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Canada’s main stock index plummeted more than 250 points Friday, down 4% over the past week, in a broad-based decline that included drops in every sector.

The S&P/TSX composite index fell 254.89 points to 15,606.03 today.

The last such drop was more than seven months ago when it lost about 269 points on May 17, 2017.

While all sectors finished Friday in the red, shares in health care saw the steepest losses of an average 6.18%.

Cannabis stocks led the decline in the sector, with Canopy Growth Corp. dropping $3.44 or 12.49% to $24.11, while Aphria Inc. shares fell $1.60 or 10.34% to $13.88. Both were among the top three worst performing shares on the TSX Friday.

Aphria’s losses came the same day it announced a $20-million deal to sell its stake in an Arizona cannabis company to an affiliated U.S. firm. The Canadian licensed marijuana producer is looking to reduce its direct involvement in medical pot in the U.S.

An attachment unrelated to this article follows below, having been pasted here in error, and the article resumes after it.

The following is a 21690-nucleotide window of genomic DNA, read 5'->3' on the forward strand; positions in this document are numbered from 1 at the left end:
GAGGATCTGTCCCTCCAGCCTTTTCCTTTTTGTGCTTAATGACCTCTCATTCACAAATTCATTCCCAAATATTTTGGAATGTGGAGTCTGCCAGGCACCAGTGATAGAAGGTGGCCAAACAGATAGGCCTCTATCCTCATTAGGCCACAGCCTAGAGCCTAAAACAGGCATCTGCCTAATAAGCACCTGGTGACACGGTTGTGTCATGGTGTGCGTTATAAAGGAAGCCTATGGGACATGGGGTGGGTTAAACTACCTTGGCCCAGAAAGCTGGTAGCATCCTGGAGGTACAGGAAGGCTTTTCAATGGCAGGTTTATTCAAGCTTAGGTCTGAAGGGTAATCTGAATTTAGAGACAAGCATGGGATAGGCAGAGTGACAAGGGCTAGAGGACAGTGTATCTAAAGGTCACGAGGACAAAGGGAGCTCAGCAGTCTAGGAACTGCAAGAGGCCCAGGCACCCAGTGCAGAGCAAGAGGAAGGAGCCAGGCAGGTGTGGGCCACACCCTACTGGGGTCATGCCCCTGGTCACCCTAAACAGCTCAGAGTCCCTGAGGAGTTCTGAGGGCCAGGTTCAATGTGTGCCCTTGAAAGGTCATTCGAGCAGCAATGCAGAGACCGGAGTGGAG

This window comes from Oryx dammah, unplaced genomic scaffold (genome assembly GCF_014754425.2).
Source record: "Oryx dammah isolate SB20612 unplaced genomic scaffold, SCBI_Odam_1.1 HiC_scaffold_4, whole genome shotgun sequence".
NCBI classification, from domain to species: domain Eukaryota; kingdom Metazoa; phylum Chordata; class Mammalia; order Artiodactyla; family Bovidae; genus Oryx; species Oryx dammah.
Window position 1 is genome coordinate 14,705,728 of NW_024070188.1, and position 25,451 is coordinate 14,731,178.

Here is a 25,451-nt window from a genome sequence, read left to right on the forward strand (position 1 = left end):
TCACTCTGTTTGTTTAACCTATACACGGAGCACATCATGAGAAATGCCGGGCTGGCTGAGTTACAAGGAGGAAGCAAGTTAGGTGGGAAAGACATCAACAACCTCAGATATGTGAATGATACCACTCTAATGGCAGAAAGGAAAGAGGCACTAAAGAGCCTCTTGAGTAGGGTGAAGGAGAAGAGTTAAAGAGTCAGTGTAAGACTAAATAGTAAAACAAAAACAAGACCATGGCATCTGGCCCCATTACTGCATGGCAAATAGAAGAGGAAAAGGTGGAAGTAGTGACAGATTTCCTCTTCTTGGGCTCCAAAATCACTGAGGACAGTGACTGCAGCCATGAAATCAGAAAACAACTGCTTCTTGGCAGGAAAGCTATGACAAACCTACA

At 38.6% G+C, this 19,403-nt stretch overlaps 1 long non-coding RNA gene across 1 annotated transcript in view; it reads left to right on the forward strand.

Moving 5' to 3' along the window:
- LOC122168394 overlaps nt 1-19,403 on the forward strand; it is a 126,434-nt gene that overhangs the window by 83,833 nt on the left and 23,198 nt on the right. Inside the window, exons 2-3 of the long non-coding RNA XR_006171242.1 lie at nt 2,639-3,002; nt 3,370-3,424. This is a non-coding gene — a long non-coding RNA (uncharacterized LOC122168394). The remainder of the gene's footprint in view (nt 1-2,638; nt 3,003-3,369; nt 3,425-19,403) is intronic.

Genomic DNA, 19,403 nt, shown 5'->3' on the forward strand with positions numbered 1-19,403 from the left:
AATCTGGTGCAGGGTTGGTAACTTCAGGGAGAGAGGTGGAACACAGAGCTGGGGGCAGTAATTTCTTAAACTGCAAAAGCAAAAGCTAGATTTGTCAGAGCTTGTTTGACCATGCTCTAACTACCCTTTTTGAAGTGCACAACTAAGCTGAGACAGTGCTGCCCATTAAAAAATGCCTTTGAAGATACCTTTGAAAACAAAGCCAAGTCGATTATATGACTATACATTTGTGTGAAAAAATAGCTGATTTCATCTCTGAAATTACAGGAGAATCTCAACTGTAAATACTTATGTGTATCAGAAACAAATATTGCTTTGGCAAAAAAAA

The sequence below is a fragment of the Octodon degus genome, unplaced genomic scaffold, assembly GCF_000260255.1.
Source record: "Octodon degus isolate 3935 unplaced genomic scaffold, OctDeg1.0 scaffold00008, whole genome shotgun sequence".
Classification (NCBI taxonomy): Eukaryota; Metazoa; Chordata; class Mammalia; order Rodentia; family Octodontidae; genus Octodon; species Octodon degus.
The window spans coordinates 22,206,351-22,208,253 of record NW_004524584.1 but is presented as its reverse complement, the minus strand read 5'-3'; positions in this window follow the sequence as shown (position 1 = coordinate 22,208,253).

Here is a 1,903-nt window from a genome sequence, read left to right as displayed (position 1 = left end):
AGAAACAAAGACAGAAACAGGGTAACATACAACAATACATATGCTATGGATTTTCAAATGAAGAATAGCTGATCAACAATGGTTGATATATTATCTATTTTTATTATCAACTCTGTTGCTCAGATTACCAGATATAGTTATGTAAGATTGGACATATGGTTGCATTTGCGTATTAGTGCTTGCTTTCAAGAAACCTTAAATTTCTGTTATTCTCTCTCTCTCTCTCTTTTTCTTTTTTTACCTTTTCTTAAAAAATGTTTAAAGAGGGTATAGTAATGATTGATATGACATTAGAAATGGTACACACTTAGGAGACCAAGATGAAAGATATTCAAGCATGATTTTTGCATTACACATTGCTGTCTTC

Things weren’t any better south of the border.

The Dow Jones industrial average shed 665.75 points to 25,520.96. The S&P 500 index lost 59.85 points to 2,762.13 and the Nasdaq composite index slipped 144.91 points to 7,240.95.

“(The market) was priced to perfection, meaning certainly not a cheap market, so you would expect that any major negative news would be badly taken,” said Patrick Blais, a managing director and senior portfolio manager at Manulife Investments.

Investor mindsets are shifting to realize that interest rates in the U.S. will go higher and likely at a quicker rate than originally anticipated, he said, which means all asset values probably need to be reassessed to the downside.

“Maybe the market needs to temper its bullishness on valuations,” he said.

In currency markets, the Canadian dollar closed at an average trading value of US80.78¢, down 0.60 of a U.S. cent.

The March crude contract fell US35¢ to US$65.45 per barrel and the March natural gas contract slipped by a penny to roughly US$2.85 per mmBTU.

The April gold contract dropped US$10.60 to US$1,337.30 an ounce and the March copper contract lost about US2.2¢ to roughly US$3.19 a pound.